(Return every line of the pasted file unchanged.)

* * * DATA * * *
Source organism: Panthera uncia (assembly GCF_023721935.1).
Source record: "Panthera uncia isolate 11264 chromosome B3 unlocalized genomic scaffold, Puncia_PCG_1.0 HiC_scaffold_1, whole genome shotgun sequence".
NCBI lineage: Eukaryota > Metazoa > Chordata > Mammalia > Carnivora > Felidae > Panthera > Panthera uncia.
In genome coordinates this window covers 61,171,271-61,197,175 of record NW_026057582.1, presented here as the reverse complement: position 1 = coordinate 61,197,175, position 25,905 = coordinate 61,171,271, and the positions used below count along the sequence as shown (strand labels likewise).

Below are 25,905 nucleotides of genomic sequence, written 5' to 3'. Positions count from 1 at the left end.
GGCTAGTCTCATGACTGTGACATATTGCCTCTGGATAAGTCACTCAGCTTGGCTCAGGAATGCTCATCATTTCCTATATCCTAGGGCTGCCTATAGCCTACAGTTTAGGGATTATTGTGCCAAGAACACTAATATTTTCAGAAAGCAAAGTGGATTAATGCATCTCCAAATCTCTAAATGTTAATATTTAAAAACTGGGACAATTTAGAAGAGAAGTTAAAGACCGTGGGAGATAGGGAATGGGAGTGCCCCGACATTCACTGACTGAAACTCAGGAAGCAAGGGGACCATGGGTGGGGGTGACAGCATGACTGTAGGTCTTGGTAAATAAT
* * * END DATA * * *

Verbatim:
Source organism: Panthera uncia (assembly GCF_023721935.1).
Source record: "Panthera uncia isolate 11264 chromosome B3 unlocalized genomic scaffold, Puncia_PCG_1.0 HiC_scaffold_1, whole genome shotgun sequence".
NCBI lineage: Eukaryota > Metazoa > Chordata > Mammalia > Carnivora > Felidae > Panthera > Panthera uncia.
In genome coordinates this window covers 61,171,271-61,197,175 of record NW_026057582.1, presented here as the reverse complement: position 1 = coordinate 61,197,175, position 25,905 = coordinate 61,171,271, and the positions used below count along the sequence as shown (strand labels likewise).

Below are 25,905 nucleotides of genomic sequence, written 5' to 3'. Positions count from 1 at the left end.
GGCTAGTCTCATGACTGTGACATATTGCCTCTGGATAAGTCACTCAGCTTGGCTCAGGAATGCTCATCATTTCCTATATCCTAGGGCTGCCTATAGCCTACAGTTTAGGGATTATTGTGCCAAGAACACTAATATTTTCAGAAAGCAAAGTGGATTAATGCATCTCCAAATCTCTAAATGTTAATATTTAAAAACTGGGACAATTTAGAAGAGAAGTTAAAGACCGTGGGAGATAGGGAATGGGAGTGCCCCGACATTCACTGACTGAAACTCAGGAAGCAAGGGGACCATGGGTGGGGGTGACAGCATGACTGTAGGTCTTGGTAAATAAT